TOKYO, May 17 (Reuters) - U.S. Treasuries were supported on Friday after a deluge of soft U.S. economic data helped the benchmark yield step away from two-month high hit earlier in the week.
* The yield on 10-year notes stood at 1.876 percent, flat from late U.S. levels but off two-month high of 1.985 percent hit on Wednesday.
* The yield on 10-year notes stood at 1.876 percent, flat from late U.S. levels but off Wednesday's 1.985 percent, the highest level since March 15.
* The yield posted biggest fall in a month on Thursday after a raft of economic data fell short of expectations.
* The number of Americans filing new claims for unemployment insurance benefits last week jumped 32,000 to a seasonally adjusted 360,000, the biggest rise since November.
* Factory activity in the U.S. mid-Atlantic region contracted in May, the Philadelphia Fed said. New orders fell to the lowest level in almost a year.
* A sharp drop in gasoline costs in April led to the biggest drop in U.S. consumer prices in more than four years, with the Consumer Price Index falling 0.4 percent, the biggest decline since December 2008.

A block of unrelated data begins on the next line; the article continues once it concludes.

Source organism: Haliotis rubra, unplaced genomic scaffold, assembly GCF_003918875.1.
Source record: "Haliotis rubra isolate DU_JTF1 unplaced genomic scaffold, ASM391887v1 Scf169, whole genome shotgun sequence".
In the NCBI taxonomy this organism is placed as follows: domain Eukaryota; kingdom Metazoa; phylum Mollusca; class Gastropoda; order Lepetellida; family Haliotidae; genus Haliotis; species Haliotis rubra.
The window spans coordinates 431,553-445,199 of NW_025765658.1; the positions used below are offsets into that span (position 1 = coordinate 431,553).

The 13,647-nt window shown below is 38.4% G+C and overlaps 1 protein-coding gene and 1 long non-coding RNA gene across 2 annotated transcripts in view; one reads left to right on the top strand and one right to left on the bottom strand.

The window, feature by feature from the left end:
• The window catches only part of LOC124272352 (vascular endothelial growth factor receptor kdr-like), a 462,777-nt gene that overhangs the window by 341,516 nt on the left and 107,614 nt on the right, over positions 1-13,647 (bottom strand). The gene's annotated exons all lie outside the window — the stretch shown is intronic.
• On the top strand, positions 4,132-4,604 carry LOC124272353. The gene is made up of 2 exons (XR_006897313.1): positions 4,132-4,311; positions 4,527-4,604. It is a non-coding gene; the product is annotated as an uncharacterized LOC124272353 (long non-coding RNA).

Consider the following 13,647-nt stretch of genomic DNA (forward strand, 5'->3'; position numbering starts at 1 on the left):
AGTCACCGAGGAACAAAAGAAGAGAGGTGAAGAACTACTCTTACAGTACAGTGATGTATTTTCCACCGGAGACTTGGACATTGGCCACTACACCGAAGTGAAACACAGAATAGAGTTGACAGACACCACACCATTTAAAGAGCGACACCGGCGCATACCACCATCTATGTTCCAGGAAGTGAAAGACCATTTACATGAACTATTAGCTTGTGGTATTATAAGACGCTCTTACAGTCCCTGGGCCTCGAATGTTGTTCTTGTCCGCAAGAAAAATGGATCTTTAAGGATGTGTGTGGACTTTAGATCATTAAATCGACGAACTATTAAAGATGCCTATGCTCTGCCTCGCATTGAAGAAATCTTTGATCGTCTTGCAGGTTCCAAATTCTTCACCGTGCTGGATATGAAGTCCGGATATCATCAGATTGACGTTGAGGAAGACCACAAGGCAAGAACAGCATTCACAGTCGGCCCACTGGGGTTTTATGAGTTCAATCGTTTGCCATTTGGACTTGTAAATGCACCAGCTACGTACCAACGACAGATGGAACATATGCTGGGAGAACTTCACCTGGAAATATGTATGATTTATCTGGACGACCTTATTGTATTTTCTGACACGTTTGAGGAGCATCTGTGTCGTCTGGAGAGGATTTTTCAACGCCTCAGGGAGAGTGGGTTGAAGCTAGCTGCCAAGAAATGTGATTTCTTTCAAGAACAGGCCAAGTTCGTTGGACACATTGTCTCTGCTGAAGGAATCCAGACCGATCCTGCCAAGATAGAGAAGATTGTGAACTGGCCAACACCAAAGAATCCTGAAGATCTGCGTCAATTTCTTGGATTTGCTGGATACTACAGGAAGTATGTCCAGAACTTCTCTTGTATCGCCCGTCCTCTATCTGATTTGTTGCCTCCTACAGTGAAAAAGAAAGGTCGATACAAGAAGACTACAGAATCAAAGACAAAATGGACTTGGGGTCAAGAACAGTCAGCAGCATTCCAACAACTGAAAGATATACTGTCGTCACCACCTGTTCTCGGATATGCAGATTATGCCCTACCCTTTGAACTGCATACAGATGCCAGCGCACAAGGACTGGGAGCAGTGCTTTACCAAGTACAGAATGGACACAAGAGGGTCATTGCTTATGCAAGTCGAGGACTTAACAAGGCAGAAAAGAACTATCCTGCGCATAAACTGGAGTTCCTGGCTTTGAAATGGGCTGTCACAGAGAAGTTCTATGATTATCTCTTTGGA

* Annual inflation in April was subdued at 1.1 percent, well below the Fed's 2 percent inflation goal. Core inflation, which strips out volatile energy and foods, also posted the smallest annual gain since June 2011, at 1.7 percent.
* Soft data eased expectations that the Federal Reserve may soon start tapering off its bond-buying programme, although some Fed officials on Thursday called for weaning the economy off stimulus.
* Attracting attention in particular, John Williams, president of the Federal Reserve Bank of San Francisco, long seen as a policy dove, said on Thursday the Fed could begin easing up on stimulus this summer and end it late this year.
* While the bond market showed limited reaction to William's comments, bonds could slip further if Fed Chairman Ben Bernanke also signals that winding down bond buying is an option in his coming public appearances.
* Bernanke will speak on long-term economic prospects on Saturday and testify before the congressional Joint Economic Committee on Wednesday.
* "What's becoming clear is even doves at the Fed think recent softness in the economy is temporary. Given the pace of recovery in employment, I think the Fed could start reducing bond buying this year," said Hiroki Shimazu, senior market economist at SMBC Nikko Securities. 4